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For tonight, here is my version of a female wizard. (My husband called her “Gwendolf” and the name stuck. My apologies.) None appear anywhere in the series, but it is for Halloween and I thought it would be fun… And it was fun, even if I used up a year’s worth of French Grey pencils, even if the end result is a little boring.
My husband heard me complaining and warns me “You should watch out. You don’t call wizards boring. They’ll transform you into a little toad!” I should not like to be transformed, into a toad or otherwise, and so I added cute little hem designs and dialed down the criticism of the grey. If I was sticking to canon I could have given her a blue hat, but the more I look at it, the more I think, well, she looks kind of cool in her desaturated glory… Actually, playing around with hue/saturation in Photoshop, I can make “Gwendolf the Off-White,” “Gwendolf the Lime Green” oh and you don’t want to see “Gwendolf the Electric Blue,” trust me…
I’m afraid this one is going up a little late tonight, but it’s still the 8th where I am. So far I think I’m doing better than last year in terms of paperdoll consistency.
There’s not much reason to put up the poll today too, but I might as well. Don’t worry, fairy fans, I would place money on them taking the third week, if I was a betting sort of gal…
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It seemed to Aithne like she was the only one of the three who bothered keeping up appearances anymore, the only one with any sense of propriety. The things her sisters wore these days! You couldn’t even blame it on a generation gap, as they were all equally old — no — they had positively lost their pride.
It had come to a head two years ago when Medea came to visit, breezing through her door with a tan and a take-out box full of hen’s teeth. First off, she had insisted on being called Madison. (Madison!) Second, she displayed her new cardigan (did she say it was from the End of the Land? Horrid place, she was sure) with wicked, rebellious delight, stretching out an arm as though she expected Aithne to pet it. Finally, she had laughed at her sister’s new robes, remarking that it looked like she had her grocery list written on her hem and that she was totally stuck in the 1800s. Aithne replied that she very well might be, but it was much better than being stuck as a newt, the truth of which she proceeded to demonstrate. Mehitabel had had to step in (and stepping was something she quite liked since she had discovered thousand-dollar high heels — imagine that, going to your kitchen, instead of having your tea come to you, just for effect) to de-newt Medea, since Aithne refused to do so without an apology, and Medea’s communication skills had been reduced to skittering around and switching her tail.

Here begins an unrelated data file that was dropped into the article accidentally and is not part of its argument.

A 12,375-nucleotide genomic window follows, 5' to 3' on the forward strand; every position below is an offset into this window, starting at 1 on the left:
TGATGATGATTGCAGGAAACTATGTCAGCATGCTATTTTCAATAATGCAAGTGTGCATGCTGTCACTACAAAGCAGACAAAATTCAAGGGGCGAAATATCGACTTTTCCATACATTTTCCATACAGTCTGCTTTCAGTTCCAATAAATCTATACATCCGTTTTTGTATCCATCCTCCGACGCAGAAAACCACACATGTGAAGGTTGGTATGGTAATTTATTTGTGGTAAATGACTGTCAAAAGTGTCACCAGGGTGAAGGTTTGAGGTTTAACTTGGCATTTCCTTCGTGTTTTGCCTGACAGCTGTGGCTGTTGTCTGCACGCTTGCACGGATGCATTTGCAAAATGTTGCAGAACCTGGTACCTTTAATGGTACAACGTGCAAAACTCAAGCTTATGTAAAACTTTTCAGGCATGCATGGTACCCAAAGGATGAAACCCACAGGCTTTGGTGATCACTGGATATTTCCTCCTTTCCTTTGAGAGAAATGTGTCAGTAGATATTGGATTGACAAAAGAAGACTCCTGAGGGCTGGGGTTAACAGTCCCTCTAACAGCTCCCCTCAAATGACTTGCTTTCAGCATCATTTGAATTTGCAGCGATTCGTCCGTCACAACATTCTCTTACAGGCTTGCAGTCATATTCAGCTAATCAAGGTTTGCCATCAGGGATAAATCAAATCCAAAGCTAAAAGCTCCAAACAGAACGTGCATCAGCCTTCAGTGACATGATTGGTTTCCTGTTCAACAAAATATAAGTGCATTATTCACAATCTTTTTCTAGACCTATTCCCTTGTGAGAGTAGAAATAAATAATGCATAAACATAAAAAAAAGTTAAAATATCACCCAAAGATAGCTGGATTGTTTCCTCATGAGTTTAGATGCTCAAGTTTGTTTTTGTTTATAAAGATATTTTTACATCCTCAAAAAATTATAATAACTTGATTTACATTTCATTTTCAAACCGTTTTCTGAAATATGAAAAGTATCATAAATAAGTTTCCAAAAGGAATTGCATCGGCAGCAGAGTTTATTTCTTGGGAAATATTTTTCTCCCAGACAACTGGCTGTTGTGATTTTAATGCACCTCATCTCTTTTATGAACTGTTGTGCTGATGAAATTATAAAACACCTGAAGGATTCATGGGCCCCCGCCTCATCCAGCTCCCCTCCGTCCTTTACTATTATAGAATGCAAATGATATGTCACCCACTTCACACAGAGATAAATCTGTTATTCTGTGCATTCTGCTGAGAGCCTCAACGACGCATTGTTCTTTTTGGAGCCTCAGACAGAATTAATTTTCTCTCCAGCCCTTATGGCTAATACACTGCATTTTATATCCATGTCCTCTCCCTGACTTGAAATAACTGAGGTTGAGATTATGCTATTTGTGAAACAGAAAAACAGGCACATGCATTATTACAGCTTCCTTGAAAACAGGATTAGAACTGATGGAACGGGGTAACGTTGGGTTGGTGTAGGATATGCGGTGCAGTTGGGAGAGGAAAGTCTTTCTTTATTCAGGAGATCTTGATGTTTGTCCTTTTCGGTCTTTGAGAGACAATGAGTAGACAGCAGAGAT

Aithne had had no contact with Mehitabel or Medea since, after yelling at the both of them that the family art was going to hell in a handbasket, a handbasket filled with pastel cardigans and Italian stilettos. They had left in high dudgeon, but she had been proved right by the grave injuries Medea had sustained attempting a ritual wearing her capris and cardigan one day; one does not, apparently, serve a traditionalist entity in modern styles.
For any of you who follow my paperdollverse, I believe that this set of robes is from a new collection from my wizard-world fashion designer responsible for this set of sunset-colored dress robes and this cool-colored set. Aithne is a witch, but she isn’t technically a part of that universe, so she had to go rather a ways out of her way for it and ended up paying quite dearly for it; she believes Medea got off lightly for insulting it.